Abstract

This paper describes the change of the chemical flow assurance mitigation strategy for a major deep water waxy crude oil pipeline in SE Asia. The case relates to an application of a Pour Point Depressant (PPD)/Wax Inhibitor (WI) chemical that is critical in maintaining subsea flow assurance due to cooling of a waxy crude oil over the length of the 210 km deep water subsea pipeline. The paper further describes how the injection strategy was successfully changed. New chemical key performance indicators (KPIs) were initially determined based on chemical performance and risk mitigation requirements. Results of the laboratory new chemical formulation, qualification and subsequent successful field trial are presented. Other significant benefits yields are also discussed.

KPI targets for the PPD/WI application were first determined based on field application performance and requirements. Candidate PPD/WI chemicals were selected based on the KPI requirements and initially screened to evaluate performance in reducing the crude oil pour point. Product development was then further refined once a definitive correlation between chemical structure and performance for the specific waxy crude oil was identified. Subsequently, more detailed laboratory testings were performed, including rheology measurements, coaxial shearing paraffin deposition and dynamic wax flow loop measurements. Field trial was later conducted to gradually obtain the optimum dosage while closely monitoring both onsite and in the lab to confirm the product effectiveness.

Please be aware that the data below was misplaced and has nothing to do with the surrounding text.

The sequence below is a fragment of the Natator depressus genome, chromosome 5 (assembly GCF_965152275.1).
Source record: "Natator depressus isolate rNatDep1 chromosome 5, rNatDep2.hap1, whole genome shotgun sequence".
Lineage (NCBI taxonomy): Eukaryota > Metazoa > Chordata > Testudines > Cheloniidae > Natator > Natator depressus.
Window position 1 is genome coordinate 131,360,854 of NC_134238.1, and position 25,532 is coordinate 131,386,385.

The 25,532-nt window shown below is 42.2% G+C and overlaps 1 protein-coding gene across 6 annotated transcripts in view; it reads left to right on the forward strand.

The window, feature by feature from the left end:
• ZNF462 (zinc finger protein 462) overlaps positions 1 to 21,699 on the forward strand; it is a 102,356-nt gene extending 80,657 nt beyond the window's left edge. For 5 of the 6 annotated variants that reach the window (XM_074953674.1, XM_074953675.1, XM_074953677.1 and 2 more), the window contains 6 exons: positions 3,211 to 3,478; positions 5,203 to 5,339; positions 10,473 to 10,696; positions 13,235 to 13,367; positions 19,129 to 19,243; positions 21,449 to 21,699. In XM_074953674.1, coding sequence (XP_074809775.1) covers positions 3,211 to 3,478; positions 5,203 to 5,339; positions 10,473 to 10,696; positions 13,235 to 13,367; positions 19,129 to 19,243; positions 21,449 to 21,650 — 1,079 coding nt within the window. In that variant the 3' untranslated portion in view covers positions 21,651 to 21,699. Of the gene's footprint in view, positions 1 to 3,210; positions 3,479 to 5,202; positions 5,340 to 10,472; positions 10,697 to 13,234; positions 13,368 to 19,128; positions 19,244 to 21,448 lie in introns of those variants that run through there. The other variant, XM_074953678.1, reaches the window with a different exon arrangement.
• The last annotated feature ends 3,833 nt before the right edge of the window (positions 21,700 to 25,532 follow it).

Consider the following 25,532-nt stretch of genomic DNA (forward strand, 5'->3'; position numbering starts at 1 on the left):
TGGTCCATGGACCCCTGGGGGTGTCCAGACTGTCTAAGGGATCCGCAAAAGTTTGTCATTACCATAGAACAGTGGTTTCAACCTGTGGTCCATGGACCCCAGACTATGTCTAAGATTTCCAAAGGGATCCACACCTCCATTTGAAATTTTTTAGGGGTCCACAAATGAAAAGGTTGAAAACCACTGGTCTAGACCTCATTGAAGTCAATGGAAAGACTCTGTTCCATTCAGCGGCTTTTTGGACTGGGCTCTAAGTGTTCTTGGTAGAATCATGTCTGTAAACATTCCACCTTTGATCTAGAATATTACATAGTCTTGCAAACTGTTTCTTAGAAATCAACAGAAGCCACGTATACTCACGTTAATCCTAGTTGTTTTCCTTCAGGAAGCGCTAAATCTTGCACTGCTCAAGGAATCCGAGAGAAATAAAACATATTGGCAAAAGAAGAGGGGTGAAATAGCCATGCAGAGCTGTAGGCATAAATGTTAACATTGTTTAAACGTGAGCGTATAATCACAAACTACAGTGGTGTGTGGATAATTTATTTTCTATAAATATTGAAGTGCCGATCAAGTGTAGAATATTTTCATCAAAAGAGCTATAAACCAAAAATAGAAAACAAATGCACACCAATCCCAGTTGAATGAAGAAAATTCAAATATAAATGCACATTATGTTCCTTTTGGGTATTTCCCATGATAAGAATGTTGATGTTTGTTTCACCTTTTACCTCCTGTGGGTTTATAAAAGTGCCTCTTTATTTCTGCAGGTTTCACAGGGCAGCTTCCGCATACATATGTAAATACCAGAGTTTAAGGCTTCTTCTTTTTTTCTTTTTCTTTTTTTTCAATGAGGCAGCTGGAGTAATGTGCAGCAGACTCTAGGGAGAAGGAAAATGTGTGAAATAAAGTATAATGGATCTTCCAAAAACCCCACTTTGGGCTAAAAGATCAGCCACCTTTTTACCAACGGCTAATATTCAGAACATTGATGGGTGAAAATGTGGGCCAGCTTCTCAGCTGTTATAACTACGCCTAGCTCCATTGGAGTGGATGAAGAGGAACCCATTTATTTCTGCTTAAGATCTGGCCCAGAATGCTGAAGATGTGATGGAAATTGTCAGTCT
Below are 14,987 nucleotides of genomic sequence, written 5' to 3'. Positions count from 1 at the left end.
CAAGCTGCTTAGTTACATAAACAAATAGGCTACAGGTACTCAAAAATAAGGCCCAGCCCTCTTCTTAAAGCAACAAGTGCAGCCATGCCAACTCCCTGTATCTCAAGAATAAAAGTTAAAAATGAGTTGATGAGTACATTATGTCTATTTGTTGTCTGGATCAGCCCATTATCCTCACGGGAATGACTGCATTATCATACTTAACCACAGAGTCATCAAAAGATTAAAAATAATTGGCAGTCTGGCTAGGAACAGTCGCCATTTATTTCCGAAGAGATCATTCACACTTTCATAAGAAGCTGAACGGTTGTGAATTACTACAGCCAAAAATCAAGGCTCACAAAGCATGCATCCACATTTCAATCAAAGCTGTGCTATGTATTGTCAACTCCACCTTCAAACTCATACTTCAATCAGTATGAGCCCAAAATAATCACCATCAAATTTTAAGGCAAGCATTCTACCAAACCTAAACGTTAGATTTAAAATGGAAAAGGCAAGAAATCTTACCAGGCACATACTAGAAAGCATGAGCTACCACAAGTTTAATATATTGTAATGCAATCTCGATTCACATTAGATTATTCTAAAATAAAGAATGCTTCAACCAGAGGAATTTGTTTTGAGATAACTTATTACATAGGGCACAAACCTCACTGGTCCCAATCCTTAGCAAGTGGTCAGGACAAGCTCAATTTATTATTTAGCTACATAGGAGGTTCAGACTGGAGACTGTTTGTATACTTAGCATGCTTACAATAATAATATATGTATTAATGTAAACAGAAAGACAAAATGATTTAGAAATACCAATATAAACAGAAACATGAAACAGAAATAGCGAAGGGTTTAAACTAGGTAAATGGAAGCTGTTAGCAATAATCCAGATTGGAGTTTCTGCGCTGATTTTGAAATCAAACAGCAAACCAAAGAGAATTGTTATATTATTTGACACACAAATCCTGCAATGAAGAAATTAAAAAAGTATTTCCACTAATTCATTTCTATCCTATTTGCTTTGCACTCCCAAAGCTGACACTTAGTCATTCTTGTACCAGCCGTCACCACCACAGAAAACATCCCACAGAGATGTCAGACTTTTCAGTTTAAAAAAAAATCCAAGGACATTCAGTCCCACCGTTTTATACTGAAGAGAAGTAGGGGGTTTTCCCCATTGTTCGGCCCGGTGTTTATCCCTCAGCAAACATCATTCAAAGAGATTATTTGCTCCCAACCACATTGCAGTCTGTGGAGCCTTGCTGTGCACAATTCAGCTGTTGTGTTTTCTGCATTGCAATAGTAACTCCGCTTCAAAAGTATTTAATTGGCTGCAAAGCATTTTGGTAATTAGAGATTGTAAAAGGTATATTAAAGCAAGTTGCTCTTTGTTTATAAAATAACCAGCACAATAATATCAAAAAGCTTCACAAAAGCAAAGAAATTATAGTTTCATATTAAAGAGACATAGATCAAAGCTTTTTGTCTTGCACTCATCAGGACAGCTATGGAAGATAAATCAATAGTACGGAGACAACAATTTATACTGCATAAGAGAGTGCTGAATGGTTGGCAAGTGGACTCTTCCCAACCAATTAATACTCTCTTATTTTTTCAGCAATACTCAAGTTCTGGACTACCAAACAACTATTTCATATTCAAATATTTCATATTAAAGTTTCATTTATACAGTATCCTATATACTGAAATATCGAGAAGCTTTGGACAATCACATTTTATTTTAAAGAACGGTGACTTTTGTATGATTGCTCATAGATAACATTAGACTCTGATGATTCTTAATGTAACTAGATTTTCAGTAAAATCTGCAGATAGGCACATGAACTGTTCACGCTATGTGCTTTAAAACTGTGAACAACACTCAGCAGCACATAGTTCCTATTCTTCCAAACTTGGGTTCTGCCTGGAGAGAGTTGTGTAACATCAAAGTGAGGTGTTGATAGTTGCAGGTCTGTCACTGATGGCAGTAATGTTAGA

Key to the success of the change was the identification of the opportunity to switch the PPD injection from subsea to topsides. This decision enabled a much wider portfolio of PPD chemistries to be evaluated. New topside PPD was identified which was able to reduce the pour point of the crude oil from 18°C to 9°C using a low dose rate of ~100 ppm, which is a ~40% reduction in chemical consumption compared to the previous chemical used. The new chemical was piloted without any disruption to the facilities and/or production. Furthermore, the field trial created significant benefits by reducing OPEX through the reduction in waxy pigging debris and chemical logistics, improving HSE and reducing the risk of chemical non-deliverability due to umbilical blockages.

This paper demonstrates the re-evaluation of a field’s flow assurance strategy to realize significant benefits by challenging conventional wisdom regarding the need for subsea PPD/WI injection in waxy deep water fields. Understanding the gel strength of the crude through detailed evaluation and monitoring of the shear force needed to break the gel during a shutdown by using an optimized PPD/WI product/dosage is an important parameter to look at to ensure effective field optimization, rather than relying on the standard method of pour point monitoring.

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